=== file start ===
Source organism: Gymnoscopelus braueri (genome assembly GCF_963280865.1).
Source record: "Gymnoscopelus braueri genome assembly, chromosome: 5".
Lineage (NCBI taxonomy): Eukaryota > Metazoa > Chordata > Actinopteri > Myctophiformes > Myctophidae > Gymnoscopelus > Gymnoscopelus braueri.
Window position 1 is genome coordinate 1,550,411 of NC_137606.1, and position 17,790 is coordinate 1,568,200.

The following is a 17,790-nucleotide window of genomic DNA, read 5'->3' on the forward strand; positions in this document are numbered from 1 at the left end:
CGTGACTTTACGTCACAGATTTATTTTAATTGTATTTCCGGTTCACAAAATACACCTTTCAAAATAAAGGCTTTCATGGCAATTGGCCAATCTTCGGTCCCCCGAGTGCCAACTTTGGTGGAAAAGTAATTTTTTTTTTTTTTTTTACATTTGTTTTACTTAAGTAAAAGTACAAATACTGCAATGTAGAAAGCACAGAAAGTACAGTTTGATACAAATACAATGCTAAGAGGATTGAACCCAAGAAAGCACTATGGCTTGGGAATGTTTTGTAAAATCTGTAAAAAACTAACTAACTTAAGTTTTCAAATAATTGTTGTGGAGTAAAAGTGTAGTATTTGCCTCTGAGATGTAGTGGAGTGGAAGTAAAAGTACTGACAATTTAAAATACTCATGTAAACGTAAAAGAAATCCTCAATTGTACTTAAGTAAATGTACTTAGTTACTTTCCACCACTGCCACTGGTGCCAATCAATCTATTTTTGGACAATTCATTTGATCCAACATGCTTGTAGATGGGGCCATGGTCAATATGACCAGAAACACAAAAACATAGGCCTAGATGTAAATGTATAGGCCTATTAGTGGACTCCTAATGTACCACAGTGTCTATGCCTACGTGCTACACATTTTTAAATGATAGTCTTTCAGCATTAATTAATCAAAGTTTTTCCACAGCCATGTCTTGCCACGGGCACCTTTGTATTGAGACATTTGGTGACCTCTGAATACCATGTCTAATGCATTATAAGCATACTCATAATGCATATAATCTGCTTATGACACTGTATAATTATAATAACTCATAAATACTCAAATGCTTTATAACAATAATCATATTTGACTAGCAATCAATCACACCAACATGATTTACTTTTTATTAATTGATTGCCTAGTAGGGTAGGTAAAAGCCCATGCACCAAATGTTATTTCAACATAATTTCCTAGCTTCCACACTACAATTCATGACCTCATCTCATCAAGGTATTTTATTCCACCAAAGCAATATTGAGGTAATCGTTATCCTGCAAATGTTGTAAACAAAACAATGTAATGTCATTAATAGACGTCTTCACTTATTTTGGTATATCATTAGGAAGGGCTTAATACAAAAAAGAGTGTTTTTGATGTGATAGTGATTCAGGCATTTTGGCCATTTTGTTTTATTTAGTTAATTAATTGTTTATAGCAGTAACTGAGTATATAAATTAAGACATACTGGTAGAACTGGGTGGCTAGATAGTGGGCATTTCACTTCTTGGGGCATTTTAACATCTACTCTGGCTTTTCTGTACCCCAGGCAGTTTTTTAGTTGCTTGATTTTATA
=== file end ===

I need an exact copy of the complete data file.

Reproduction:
Source organism: Gymnoscopelus braueri (genome assembly GCF_963280865.1).
Source record: "Gymnoscopelus braueri genome assembly, chromosome: 5".
Lineage (NCBI taxonomy): Eukaryota > Metazoa > Chordata > Actinopteri > Myctophiformes > Myctophidae > Gymnoscopelus > Gymnoscopelus braueri.
Window position 1 is genome coordinate 1,550,411 of NC_137606.1, and position 17,790 is coordinate 1,568,200.

The following is a 17,790-nucleotide window of genomic DNA, read 5'->3' on the forward strand; positions in this document are numbered from 1 at the left end:
CGTGACTTTACGTCACAGATTTATTTTAATTGTATTTCCGGTTCACAAAATACACCTTTCAAAATAAAGGCTTTCATGGCAATTGGCCAATCTTCGGTCCCCCGAGTGCCAACTTTGGTGGAAAAGTAATTTTTTTTTTTTTTTTTACATTTGTTTTACTTAAGTAAAAGTACAAATACTGCAATGTAGAAAGCACAGAAAGTACAGTTTGATACAAATACAATGCTAAGAGGATTGAACCCAAGAAAGCACTATGGCTTGGGAATGTTTTGTAAAATCTGTAAAAAACTAACTAACTTAAGTTTTCAAATAATTGTTGTGGAGTAAAAGTGTAGTATTTGCCTCTGAGATGTAGTGGAGTGGAAGTAAAAGTACTGACAATTTAAAATACTCATGTAAACGTAAAAGAAATCCTCAATTGTACTTAAGTAAATGTACTTAGTTACTTTCCACCACTGCCACTGGTGCCAATCAATCTATTTTTGGACAATTCATTTGATCCAACATGCTTGTAGATGGGGCCATGGTCAATATGACCAGAAACACAAAAACATAGGCCTAGATGTAAATGTATAGGCCTATTAGTGGACTCCTAATGTACCACAGTGTCTATGCCTACGTGCTACACATTTTTAAATGATAGTCTTTCAGCATTAATTAATCAAAGTTTTTCCACAGCCATGTCTTGCCACGGGCACCTTTGTATTGAGACATTTGGTGACCTCTGAATACCATGTCTAATGCATTATAAGCATACTCATAATGCATATAATCTGCTTATGACACTGTATAATTATAATAACTCATAAATACTCAAATGCTTTATAACAATAATCATATTTGACTAGCAATCAATCACACCAACATGATTTACTTTTTATTAATTGATTGCCTAGTAGGGTAGGTAAAAGCCCATGCACCAAATGTTATTTCAACATAATTTCCTAGCTTCCACACTACAATTCATGACCTCATCTCATCAAGGTATTTTATTCCACCAAAGCAATATTGAGGTAATCGTTATCCTGCAAATGTTGTAAACAAAACAATGTAATGTCATTAATAGACGTCTTCACTTATTTTGGTATATCATTAGGAAGGGCTTAATACAAAAAAGAGTGTTTTTGATGTGATAGTGATTCAGGCATTTTGGCCATTTTGTTTTATTTAGTTAATTAATTGTTTATAGCAGTAACTGAGTATATAAATTAAGACATACTGGTAGAACTGGGTGGCTAGATAGTGGGCATTTCACTTCTTGGGGCATTTTAACATCTACTCTGGCTTTTCTGTACCCCAGGCAGTTTTTTAGTTGCTTGATTTTATA